Best tunes of 2002: #8 Broken Social Scene “Cause = time”

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My good friend and infrequent contributor to this blog, Andrew Rodriguez, once quipped that I wasn’t able to be a fan of a band unless they had at least six members. And while he exaggerated some, it’s true that a lot of the new bands that I discovered and fell for in the 2000s had a lot of personnel. This singular characteristic, however, wasn’t one that automatically made me a fan of the act in question. As a case in point, Broken Social Scene is a band who is quite famous for having a large contingent, filling stages both large and small, whenever and wherever they played live, and try as I might, I was never able to get into them in their early days.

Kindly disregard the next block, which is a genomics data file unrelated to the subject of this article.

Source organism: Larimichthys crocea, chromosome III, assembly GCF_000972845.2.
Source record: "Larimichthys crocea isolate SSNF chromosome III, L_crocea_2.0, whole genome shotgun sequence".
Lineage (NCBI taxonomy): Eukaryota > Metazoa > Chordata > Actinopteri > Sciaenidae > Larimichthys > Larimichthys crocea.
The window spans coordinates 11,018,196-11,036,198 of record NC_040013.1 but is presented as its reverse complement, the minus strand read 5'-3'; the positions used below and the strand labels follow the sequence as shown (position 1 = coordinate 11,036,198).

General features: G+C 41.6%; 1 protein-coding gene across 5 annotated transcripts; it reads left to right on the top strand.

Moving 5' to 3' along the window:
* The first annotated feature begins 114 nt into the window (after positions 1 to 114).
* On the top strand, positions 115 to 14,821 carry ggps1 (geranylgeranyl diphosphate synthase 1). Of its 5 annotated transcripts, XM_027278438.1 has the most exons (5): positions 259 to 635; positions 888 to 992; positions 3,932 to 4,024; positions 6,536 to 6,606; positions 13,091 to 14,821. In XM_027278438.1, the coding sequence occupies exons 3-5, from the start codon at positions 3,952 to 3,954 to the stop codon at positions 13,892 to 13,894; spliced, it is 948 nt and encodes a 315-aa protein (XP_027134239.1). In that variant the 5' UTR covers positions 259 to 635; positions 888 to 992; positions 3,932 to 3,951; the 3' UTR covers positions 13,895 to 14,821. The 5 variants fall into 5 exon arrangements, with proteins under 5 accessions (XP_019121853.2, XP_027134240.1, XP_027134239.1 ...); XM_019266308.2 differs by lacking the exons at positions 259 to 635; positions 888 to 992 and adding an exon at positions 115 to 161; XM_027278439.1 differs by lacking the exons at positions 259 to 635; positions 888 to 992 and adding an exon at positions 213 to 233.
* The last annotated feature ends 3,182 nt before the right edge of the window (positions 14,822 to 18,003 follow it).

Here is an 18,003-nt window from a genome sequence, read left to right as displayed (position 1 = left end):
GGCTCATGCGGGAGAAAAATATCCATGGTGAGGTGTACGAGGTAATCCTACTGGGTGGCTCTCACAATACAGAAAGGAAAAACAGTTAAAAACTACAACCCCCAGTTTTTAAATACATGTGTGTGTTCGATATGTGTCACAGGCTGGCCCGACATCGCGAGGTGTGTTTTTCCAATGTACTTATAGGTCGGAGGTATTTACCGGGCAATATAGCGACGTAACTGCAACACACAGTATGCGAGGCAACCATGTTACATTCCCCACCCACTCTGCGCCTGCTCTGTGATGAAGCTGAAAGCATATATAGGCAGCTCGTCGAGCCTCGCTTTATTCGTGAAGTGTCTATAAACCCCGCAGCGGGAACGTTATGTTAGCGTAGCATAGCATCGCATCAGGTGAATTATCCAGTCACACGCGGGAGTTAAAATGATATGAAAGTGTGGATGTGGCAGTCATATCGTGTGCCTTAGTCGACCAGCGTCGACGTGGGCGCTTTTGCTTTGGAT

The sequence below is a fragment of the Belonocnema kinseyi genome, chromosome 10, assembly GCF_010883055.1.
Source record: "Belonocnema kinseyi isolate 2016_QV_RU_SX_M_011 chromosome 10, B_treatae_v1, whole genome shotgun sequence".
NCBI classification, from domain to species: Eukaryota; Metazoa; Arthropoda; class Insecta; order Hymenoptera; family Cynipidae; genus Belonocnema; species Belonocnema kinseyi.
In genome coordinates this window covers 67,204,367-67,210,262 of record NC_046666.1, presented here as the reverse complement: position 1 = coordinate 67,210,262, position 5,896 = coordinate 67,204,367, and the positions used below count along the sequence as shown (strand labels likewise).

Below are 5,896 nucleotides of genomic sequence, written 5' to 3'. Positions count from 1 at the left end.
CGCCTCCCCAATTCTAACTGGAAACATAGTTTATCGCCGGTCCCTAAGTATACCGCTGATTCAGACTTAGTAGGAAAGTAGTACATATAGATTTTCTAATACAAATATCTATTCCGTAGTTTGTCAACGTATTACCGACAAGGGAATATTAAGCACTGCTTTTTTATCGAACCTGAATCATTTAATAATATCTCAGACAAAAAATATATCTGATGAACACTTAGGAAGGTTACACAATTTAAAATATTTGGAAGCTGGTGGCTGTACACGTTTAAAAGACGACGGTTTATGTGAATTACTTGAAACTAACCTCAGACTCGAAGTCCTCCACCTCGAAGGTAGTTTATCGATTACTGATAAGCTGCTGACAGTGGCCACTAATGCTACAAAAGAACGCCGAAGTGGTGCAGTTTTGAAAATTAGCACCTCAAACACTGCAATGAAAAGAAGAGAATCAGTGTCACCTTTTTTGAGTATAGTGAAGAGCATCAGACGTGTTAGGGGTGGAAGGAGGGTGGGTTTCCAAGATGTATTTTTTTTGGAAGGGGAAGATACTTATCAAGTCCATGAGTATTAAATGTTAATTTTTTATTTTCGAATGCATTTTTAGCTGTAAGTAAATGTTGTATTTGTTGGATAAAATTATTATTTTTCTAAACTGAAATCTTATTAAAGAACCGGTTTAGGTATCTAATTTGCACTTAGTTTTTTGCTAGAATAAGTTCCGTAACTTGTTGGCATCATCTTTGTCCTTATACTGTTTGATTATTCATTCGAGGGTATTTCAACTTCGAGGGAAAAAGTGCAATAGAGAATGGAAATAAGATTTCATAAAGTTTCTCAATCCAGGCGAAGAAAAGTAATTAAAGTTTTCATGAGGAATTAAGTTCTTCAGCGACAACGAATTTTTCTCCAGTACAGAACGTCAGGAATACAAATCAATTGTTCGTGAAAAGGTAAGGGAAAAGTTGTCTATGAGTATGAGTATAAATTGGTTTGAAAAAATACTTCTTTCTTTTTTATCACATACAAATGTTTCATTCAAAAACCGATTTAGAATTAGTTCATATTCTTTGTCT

The Toronto-based indie collective actually started out as duo back in 1999. Kevin Drew and Brendan Canning recorded their mostly instrumental, ambient debut album, 2001’s “Feel good lost”, by themselves, for the most part. When it came to performing it live, however, Drew and Canning would enlist the help of their friends, many of them fixtures of the Toronto indie rock scene, members of bands already established or soon to be established, like Metric, Stars, Apostles of Hustle, and Feist. The duo then brought a lot of these same friends into the studio with them when they recorded their sophomore album, the now iconic “You forgot it in people”, and the rest, as they are wont to say, is history. The album was critically acclaimed, did quite well commercially for a Canadian indie band, and was cited in many conversations as one of the centrepieces around which the Canadian indie explosion of the 2000s revolved. And I remember telling people in similar conversations that I appreciated all that, but for me, they were a band of whose parts I enjoyed more than their sum.